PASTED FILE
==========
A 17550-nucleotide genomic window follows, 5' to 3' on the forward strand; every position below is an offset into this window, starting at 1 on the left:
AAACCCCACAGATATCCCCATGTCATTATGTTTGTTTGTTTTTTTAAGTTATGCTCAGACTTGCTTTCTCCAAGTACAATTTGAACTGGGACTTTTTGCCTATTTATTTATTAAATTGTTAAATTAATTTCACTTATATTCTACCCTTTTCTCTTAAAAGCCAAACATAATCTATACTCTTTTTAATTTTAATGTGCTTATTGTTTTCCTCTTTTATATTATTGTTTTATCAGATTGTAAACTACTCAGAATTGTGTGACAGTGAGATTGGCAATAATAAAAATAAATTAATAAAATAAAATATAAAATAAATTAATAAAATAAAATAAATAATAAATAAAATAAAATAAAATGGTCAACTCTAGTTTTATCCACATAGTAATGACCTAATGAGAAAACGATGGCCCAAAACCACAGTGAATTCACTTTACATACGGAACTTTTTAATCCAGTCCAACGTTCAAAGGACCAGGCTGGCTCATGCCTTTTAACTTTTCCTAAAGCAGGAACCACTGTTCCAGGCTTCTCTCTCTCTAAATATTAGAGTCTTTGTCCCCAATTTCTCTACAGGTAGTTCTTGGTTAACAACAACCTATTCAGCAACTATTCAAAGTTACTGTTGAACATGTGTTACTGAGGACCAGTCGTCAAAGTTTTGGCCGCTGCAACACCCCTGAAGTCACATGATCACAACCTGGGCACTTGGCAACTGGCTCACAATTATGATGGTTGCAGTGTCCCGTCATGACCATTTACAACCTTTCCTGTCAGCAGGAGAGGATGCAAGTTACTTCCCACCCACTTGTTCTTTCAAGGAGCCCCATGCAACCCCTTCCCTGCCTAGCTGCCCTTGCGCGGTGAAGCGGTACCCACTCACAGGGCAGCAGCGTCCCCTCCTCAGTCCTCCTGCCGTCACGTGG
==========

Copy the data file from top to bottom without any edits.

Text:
A 17550-nucleotide genomic window follows, 5' to 3' on the forward strand; every position below is an offset into this window, starting at 1 on the left:
AAACCCCACAGATATCCCCATGTCATTATGTTTGTTTGTTTTTTTAAGTTATGCTCAGACTTGCTTTCTCCAAGTACAATTTGAACTGGGACTTTTTGCCTATTTATTTATTAAATTGTTAAATTAATTTCACTTATATTCTACCCTTTTCTCTTAAAAGCCAAACATAATCTATACTCTTTTTAATTTTAATGTGCTTATTGTTTTCCTCTTTTATATTATTGTTTTATCAGATTGTAAACTACTCAGAATTGTGTGACAGTGAGATTGGCAATAATAAAAATAAATTAATAAAATAAAATATAAAATAAATTAATAAAATAAAATAAATAATAAATAAAATAAAATAAAATGGTCAACTCTAGTTTTATCCACATAGTAATGACCTAATGAGAAAACGATGGCCCAAAACCACAGTGAATTCACTTTACATACGGAACTTTTTAATCCAGTCCAACGTTCAAAGGACCAGGCTGGCTCATGCCTTTTAACTTTTCCTAAAGCAGGAACCACTGTTCCAGGCTTCTCTCTCTCTAAATATTAGAGTCTTTGTCCCCAATTTCTCTACAGGTAGTTCTTGGTTAACAACAACCTATTCAGCAACTATTCAAAGTTACTGTTGAACATGTGTTACTGAGGACCAGTCGTCAAAGTTTTGGCCGCTGCAACACCCCTGAAGTCACATGATCACAACCTGGGCACTTGGCAACTGGCTCACAATTATGATGGTTGCAGTGTCCCGTCATGACCATTTACAACCTTTCCTGTCAGCAGGAGAGGATGCAAGTTACTTCCCACCCACTTGTTCTTTCAAGGAGCCCCATGCAACCCCTTCCCTGCCTAGCTGCCCTTGCGCGGTGAAGCGGTACCCACTCACAGGGCAGCAGCGTCCCCTCCTCAGTCCTCCTGCCGTCACGTGG